AROUND MARCH, MY colleagues and I started to transition to working from home. The nearby university no longer had students attending classes and most of the people in the surrounding buildings had left.
I stuck it out in the office for as long as I could. I wasn’t ready to work from home. I liked going into an office and (theoretically) leaving my work there at the end of the day. This wasn’t always easy: I work in two museums, and the objects I interact with, the stories I read, are all very personal. They connect with me in ways that mean I can never completely leave them behind.
However I managed it, I wanted to have some kind of disconnect between where I worked and where I lived. I decided to transition my own work from an office space to the museum’s collections. For three days each week I spent my time alone in a large warehouse full of objects. There weren’t even windows large enough for me to see someone pass by outside. For maybe two weeks this felt strange. I loved being able to work in isolation, but the reason why we were all alone made me feel uneasy.
The remainder of my week looked very different. The other museum where I work wasn’t asking us to isolate in the same way. I still got to see people, but the ways we interacted changed dramatically. There were no more hugs. We couldn’t bring food in to share with one another. Even sharing a video or photo on a phone became complicated; no one was willing to stand that close. Still, I knew my circumstances were a lot better than many other people’s.
I felt fortunate as someone who had a job during this time – and not one job, but two. I started to become more conscious of where I put my money: I wanted to support nearby businesses. I stopped shopping at big stores and went to local suppliers instead. Even though it was more expensive, I felt it was worth it if I was supporting people who needed it.
I REMEMBER THE first time I went to a shop wearing a mask. I suddenly became aware of everyone who wasn’t wearing one. It felt like anyone not wearing a mask or following social distancing rules was in the spotlight – and I think it’s safe to say they probably were.
It’s often a good day when I can go into a shop and not feel as though I’m being watched. Being visibly Aboriginal, I’ve had a magnifying glass put on me in shops for as long as I can remember. Everything about the way I shop is influenced by the possibility that I could be viewed as stealing. I stand far away from shelves and make sure I don’t place anything I’m buying too close to my bags. I’ve learnt to do this because I’ve become hyperaware of the behaviour of security staff, so I know when they’re agitated by my presence. The reality is that if I needed to steal something, I could – years and years of watching how those staff react to me has taught me how.
To avoid having to always focus on my behaviour, I’ve become very selective about where I shop. I only go to places where I’ve never been discriminated against.
When the fear of COVID-19 really set in, I noticed that people were no longer watching me. Now, they were focused on anyone who wasn’t wearing a mask; anyone who was coughing; anyone who stood too close. It wasn’t that people couldn’t see me under my mask – it was just that their fear of COVID-19 obviously outweighed their fear of me.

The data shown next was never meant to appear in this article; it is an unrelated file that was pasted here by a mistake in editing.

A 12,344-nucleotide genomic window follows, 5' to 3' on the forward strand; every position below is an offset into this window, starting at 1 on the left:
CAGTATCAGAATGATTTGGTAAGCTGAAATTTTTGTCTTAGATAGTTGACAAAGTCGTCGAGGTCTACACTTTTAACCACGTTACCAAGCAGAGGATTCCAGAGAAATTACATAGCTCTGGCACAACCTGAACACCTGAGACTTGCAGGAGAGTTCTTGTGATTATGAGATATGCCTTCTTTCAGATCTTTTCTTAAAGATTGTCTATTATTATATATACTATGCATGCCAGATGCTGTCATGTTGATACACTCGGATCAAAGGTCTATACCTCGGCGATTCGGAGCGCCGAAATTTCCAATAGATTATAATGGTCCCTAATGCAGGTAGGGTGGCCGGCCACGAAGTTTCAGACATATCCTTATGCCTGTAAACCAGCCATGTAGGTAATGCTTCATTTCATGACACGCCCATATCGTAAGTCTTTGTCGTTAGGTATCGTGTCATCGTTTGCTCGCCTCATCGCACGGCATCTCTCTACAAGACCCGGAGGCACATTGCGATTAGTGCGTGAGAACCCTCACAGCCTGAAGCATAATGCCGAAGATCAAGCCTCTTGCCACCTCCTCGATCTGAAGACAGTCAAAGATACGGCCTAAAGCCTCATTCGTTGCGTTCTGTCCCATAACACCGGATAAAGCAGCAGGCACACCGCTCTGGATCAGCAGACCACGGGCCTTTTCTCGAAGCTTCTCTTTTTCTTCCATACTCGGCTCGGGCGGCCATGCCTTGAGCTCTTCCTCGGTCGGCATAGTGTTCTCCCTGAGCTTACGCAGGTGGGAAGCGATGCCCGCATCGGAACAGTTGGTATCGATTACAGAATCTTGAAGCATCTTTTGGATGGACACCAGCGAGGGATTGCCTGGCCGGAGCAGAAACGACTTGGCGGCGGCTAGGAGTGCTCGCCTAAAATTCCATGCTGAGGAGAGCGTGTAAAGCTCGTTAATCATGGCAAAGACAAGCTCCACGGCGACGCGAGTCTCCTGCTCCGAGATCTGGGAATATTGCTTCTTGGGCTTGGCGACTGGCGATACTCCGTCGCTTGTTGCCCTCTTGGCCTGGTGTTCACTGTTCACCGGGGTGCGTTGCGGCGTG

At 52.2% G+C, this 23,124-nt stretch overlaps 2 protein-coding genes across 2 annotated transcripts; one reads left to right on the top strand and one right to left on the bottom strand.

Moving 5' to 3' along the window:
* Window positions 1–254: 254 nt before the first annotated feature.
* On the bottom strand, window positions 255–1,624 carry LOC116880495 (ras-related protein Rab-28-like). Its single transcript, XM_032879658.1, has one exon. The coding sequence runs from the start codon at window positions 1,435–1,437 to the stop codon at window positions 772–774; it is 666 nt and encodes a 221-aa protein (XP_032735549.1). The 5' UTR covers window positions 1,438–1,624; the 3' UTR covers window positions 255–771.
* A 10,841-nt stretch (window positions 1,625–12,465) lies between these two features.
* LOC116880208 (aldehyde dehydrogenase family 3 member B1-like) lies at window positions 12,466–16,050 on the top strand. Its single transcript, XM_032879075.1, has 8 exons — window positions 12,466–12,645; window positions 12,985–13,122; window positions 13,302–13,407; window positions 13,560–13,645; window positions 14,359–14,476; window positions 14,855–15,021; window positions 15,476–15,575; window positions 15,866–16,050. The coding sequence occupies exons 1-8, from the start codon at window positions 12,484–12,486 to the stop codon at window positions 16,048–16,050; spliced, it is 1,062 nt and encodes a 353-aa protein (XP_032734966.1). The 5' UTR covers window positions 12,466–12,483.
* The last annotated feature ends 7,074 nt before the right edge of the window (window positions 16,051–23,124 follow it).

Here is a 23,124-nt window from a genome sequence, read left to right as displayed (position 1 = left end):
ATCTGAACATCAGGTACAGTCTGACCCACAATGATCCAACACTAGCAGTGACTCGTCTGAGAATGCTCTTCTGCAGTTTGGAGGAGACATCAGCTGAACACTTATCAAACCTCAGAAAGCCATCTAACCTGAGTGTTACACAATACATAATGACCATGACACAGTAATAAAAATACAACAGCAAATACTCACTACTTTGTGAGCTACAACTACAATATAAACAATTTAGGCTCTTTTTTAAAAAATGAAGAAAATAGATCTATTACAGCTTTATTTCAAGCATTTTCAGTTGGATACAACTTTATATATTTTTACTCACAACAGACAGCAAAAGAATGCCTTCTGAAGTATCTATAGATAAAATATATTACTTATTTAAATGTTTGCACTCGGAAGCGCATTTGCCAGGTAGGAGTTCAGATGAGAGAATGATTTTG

And so I knew when people’s fear of the virus had lessened. I knew because the white workers at the shop I had become familiar with over the past few months now turned their eyes on me. The cashiers asked me questions that showed they did not trust me in that space. And I couldn’t continue shopping there knowing that this was going to continue.
I was devastated to find out that I’d been pouring my money into a store that would treat me this way – I really did want to help them out. However, choosing a place where I can shop peacefully, without being discriminated against, is much more important than supporting a business that doesn’t even care about my existence. And I know that the loss of my financial support will never hurt them in the same way that the violence of their racism hurts people like me.
Pre-COVID-19, I’d have regular experiences like this with white people, but during the pandemic, I hardly encountered any white people I didn’t already know. So it became startlingly obvious to me that on those rare occasions when I did cross paths with white people who didn’t know me, they discriminated against me every single time. These incidents served as reminders of how harmful this society is towards people like me, how basic, everyday tasks are filled with obstacles because people don’t work to rid themselves of prejudice. I hate to think how oppressive the pandemic must have been for those who, unlike me, had no break – those who had to face this ongoing casual racism on top of systemic racism.
The reality is that systemic racism didn’t disappear during the pandemic – it ran wild, persisting in my life and the lives of so many Blak people. But I found a simple joy in being able to go through a day without experiencing casual racism, without the feeling that there might be an incident.
This is something I will never be able to forget.
4 September 2020
This article is supported by the Judith Neilson Institute for Journalism and Ideas.
It's the eleventh in an occasional COVID-19 chronicle series published as part of Griffith Review's Friday Great Reads.
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